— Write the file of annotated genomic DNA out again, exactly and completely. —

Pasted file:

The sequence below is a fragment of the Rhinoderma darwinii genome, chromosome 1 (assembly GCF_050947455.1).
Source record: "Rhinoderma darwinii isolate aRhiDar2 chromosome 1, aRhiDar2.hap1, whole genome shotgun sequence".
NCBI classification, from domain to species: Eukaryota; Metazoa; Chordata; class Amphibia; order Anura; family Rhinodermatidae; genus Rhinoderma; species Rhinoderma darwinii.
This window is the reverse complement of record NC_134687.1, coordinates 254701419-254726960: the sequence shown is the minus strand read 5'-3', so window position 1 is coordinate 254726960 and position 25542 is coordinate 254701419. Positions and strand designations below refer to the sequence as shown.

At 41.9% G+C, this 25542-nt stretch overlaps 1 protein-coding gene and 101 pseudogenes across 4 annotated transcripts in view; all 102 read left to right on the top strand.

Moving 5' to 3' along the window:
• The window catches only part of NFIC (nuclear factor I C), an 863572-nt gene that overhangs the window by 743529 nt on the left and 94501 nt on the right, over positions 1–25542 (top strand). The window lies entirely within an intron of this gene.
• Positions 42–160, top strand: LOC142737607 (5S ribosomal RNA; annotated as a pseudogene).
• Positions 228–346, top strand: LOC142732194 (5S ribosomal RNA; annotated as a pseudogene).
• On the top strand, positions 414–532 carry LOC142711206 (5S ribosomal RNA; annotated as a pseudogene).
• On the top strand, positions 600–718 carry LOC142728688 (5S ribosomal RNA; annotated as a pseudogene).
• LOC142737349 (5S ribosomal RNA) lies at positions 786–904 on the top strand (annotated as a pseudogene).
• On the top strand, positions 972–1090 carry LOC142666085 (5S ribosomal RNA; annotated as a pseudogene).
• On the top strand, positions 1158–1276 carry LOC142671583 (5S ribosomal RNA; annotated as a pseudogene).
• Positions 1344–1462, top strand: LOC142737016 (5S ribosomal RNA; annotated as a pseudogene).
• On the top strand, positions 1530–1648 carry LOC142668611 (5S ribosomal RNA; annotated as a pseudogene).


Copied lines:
The sequence below is a fragment of the Rhinoderma darwinii genome, chromosome 1 (assembly GCF_050947455.1).
Source record: "Rhinoderma darwinii isolate aRhiDar2 chromosome 1, aRhiDar2.hap1, whole genome shotgun sequence".
NCBI classification, from domain to species: Eukaryota; Metazoa; Chordata; class Amphibia; order Anura; family Rhinodermatidae; genus Rhinoderma; species Rhinoderma darwinii.
This window is the reverse complement of record NC_134687.1, coordinates 254701419-254726960: the sequence shown is the minus strand read 5'-3', so window position 1 is coordinate 254726960 and position 25542 is coordinate 254701419. Positions and strand designations below refer to the sequence as shown.

At 41.9% G+C, this 25542-nt stretch overlaps 1 protein-coding gene and 101 pseudogenes across 4 annotated transcripts in view; all 102 read left to right on the top strand.

Moving 5' to 3' along the window:
• The window catches only part of NFIC (nuclear factor I C), an 863572-nt gene that overhangs the window by 743529 nt on the left and 94501 nt on the right, over positions 1–25542 (top strand). The window lies entirely within an intron of this gene.
• Positions 42–160, top strand: LOC142737607 (5S ribosomal RNA; annotated as a pseudogene).
• Positions 228–346, top strand: LOC142732194 (5S ribosomal RNA; annotated as a pseudogene).
• On the top strand, positions 414–532 carry LOC142711206 (5S ribosomal RNA; annotated as a pseudogene).
• On the top strand, positions 600–718 carry LOC142728688 (5S ribosomal RNA; annotated as a pseudogene).
• LOC142737349 (5S ribosomal RNA) lies at positions 786–904 on the top strand (annotated as a pseudogene).
• On the top strand, positions 972–1090 carry LOC142666085 (5S ribosomal RNA; annotated as a pseudogene).
• On the top strand, positions 1158–1276 carry LOC142671583 (5S ribosomal RNA; annotated as a pseudogene).
• Positions 1344–1462, top strand: LOC142737016 (5S ribosomal RNA; annotated as a pseudogene).
• On the top strand, positions 1530–1648 carry LOC142668611 (5S ribosomal RNA; annotated as a pseudogene).